A close-up shot of a cannabis plant grown under Washington's I-502 market regulations.

Rory Savatgy

The Washington State Liquor and Cannabis Board has withdrawn more than 2,000 applications for cannabis retail licenses. The applications are non-refundable, and the majority of the applicants in question are former medical cannabis business owners who were pushed out of the marketplace by Washington’s I-502 regulatory structure.

The clash between the medical and recreational systems in Washington State has been well documented. The state’s 2012 legalization vote and subsequent regulations ultimately clashed with Washington State’s medical cannabis system which had grown from an initiative passed in 1998. Lawmakers passed the ironically named Cannabis Patient Protection Act in 2015, which merged the two systems.

Upon passage of the law and throughout negotiations leading up to passage, many legacy medical cannabis storefronts were told if they had been good players and paid their taxes they would be eligible to apply for a limited spot in the new recreational cannabis system. New applicants were sorted into priority 1, 2, and 3 based on whether or not their taxes were up to date and other factors set forth by the board. Hopes were high, but measured, that these legacy medical cannabis shops — who paved the way to legalization — would be able to secure a piece of the Washington cannabis market.

But on April 18, 2017 many applicants who have been waiting years for a decision were officially told their applications had been withdrawn. According to an email issued by the LCB, between October 2015 and March 2016, the Board received 2,340 retail cannabis applications to fill just 222 spots. Only 290 applicants were considered “Priority 1” and the email states they have filled 219 of the 222 available licenses. The email goes on to inform all “Priority 2 and 3″ applicants that there are simply too many “Priority 1” applicants; therefore, theirs are being withdrawn.

“From the beginning of this process, over a year and a half ago, we have indicated to applicants that there is no guarantee we will license all priorities… and that it was unlikely that we would get to either 2nd or 3rd priorities,” LCB spokesperson Mikhail Carpenter told Ganjapreneur in an email. “This really shouldn’t come as a surprise to anyone. Also from the beginning, we have reminded applicants that the application fee ($266) is non-refundable and it is clearly marked on the application. For the past year, Priority 2/3 applicants have had the option to voluntarily withdraw and be refunded because it was unlikely that their applications would be processed.”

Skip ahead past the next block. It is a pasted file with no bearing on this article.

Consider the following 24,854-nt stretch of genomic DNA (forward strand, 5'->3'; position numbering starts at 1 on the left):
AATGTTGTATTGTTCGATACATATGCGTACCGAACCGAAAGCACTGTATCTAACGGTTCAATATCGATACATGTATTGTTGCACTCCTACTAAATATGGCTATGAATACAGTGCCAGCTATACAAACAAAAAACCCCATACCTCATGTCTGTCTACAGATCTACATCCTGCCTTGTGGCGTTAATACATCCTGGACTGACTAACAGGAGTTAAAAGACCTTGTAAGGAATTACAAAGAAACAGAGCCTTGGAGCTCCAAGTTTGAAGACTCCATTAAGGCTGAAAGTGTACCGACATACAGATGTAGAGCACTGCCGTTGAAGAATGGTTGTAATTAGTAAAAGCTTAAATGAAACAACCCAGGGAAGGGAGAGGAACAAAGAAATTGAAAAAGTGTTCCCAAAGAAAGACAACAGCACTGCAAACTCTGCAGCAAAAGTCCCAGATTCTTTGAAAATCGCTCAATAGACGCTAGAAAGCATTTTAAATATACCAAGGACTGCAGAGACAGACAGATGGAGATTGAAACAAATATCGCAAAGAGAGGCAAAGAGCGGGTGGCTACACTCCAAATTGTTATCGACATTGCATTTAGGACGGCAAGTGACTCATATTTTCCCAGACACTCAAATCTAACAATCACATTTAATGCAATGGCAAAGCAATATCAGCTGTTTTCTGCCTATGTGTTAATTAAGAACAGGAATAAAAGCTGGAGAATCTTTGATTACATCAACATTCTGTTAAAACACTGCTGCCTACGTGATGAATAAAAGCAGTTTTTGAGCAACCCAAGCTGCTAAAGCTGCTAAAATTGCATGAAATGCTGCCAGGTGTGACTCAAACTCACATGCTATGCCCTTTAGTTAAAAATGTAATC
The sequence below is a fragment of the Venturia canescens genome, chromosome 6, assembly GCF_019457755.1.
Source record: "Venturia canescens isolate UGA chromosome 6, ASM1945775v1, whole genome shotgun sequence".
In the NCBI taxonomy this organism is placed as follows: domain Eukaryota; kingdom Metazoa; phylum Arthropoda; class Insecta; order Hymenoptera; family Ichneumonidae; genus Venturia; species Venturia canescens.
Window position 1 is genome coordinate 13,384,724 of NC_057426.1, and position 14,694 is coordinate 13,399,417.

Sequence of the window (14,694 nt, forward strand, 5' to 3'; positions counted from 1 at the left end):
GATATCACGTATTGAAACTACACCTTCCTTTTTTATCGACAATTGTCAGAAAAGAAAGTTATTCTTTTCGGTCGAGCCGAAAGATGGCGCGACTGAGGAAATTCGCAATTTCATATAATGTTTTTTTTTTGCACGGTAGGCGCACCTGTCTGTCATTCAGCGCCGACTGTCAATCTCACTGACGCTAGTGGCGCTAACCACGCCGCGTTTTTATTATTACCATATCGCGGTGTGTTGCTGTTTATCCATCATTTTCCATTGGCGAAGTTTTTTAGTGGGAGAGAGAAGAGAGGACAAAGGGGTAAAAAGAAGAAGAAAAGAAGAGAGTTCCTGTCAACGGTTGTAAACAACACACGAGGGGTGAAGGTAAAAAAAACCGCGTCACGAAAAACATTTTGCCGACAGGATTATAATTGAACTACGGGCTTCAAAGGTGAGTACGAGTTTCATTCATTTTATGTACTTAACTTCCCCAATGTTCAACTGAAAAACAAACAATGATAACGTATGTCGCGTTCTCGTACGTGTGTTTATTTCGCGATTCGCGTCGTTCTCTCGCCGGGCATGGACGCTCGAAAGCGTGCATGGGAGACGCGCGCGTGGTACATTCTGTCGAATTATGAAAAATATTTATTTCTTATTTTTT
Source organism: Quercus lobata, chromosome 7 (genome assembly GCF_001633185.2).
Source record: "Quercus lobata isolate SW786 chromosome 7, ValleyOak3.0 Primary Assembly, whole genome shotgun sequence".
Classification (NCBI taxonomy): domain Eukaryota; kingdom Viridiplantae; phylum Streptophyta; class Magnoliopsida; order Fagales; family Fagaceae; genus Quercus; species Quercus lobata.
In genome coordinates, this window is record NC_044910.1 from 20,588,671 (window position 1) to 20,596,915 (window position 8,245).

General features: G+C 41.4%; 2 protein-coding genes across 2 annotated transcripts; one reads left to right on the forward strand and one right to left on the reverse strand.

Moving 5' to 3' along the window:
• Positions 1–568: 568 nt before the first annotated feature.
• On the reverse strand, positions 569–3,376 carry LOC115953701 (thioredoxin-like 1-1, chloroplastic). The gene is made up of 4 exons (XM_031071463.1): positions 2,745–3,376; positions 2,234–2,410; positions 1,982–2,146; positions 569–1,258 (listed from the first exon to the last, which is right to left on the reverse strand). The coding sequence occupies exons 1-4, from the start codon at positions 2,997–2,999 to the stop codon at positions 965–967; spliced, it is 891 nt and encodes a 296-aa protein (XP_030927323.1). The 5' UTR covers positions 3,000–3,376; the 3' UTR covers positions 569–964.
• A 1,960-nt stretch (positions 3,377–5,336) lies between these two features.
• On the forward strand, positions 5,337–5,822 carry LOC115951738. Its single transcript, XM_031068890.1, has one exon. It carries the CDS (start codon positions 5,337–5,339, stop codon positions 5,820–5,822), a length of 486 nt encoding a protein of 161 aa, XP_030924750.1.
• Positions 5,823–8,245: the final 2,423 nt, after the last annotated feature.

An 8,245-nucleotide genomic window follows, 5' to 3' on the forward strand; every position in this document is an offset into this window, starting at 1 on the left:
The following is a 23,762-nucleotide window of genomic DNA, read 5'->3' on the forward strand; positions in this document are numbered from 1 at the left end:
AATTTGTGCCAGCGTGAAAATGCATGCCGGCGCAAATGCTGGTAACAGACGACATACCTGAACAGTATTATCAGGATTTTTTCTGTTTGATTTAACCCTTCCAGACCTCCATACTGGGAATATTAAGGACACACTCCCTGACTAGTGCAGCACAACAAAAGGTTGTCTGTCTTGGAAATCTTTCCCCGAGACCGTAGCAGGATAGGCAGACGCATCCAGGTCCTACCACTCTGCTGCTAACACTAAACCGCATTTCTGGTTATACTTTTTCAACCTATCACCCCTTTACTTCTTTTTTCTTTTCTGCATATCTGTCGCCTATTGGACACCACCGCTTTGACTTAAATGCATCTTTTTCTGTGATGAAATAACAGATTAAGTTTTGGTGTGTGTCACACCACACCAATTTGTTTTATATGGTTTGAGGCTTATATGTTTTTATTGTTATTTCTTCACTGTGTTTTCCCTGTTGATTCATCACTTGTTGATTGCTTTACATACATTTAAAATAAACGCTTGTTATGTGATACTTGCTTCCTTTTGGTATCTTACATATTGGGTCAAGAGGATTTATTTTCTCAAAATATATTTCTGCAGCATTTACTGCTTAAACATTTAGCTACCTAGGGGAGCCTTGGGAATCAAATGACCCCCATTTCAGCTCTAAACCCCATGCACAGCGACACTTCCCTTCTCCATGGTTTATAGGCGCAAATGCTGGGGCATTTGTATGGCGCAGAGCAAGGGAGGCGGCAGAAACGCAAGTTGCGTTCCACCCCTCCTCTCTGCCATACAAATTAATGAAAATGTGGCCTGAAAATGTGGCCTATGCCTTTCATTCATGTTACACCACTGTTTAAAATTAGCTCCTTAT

“No decision has been made on Priority 1 applicants at this time because we are still filling retail license allocations,” said Carpenter. “Regarding future applications, it is too early to tell when or if there will be another window and what that process will look like.”

The following email, acquired by Ganjapreneur, was issued by the LCB to license applicant Green Raven Management Group LLC earlier this week:

Dear retail marijuana applicant,

By this email, the Washington State Liquor and Cannabis Board (WSLCB) is notifying you we will be withdrawing all priority two and three applications for retail marijuana licenses we received between October 12, 2015 and March 31, 2016.

During that time, we received 2,340 retail marijuana applications to fill 222 additional licenses. The Licensing Division received 290 priority one applications. We have licensed 212 of the 290. There are more priority one applicants that meet licensing requirements than there are available locations.

The WSLCB will not be issuing refunds for these applications. The application indicated that the license fees are non-refundable. When we began this process, the WSLCB published information on our website outlining the retail application process. On that site, we explained,“There is no guarantee we will get to all priorities, it will depend on how many applicants qualify in each level.”

You should expect to receive a formal letter via email confirming the WSLCB has withdrawn your application within the next three weeks. That letter will contain additional information about next steps.

Thank you.

The Marijuana Unit
Licensing and Regulation Division

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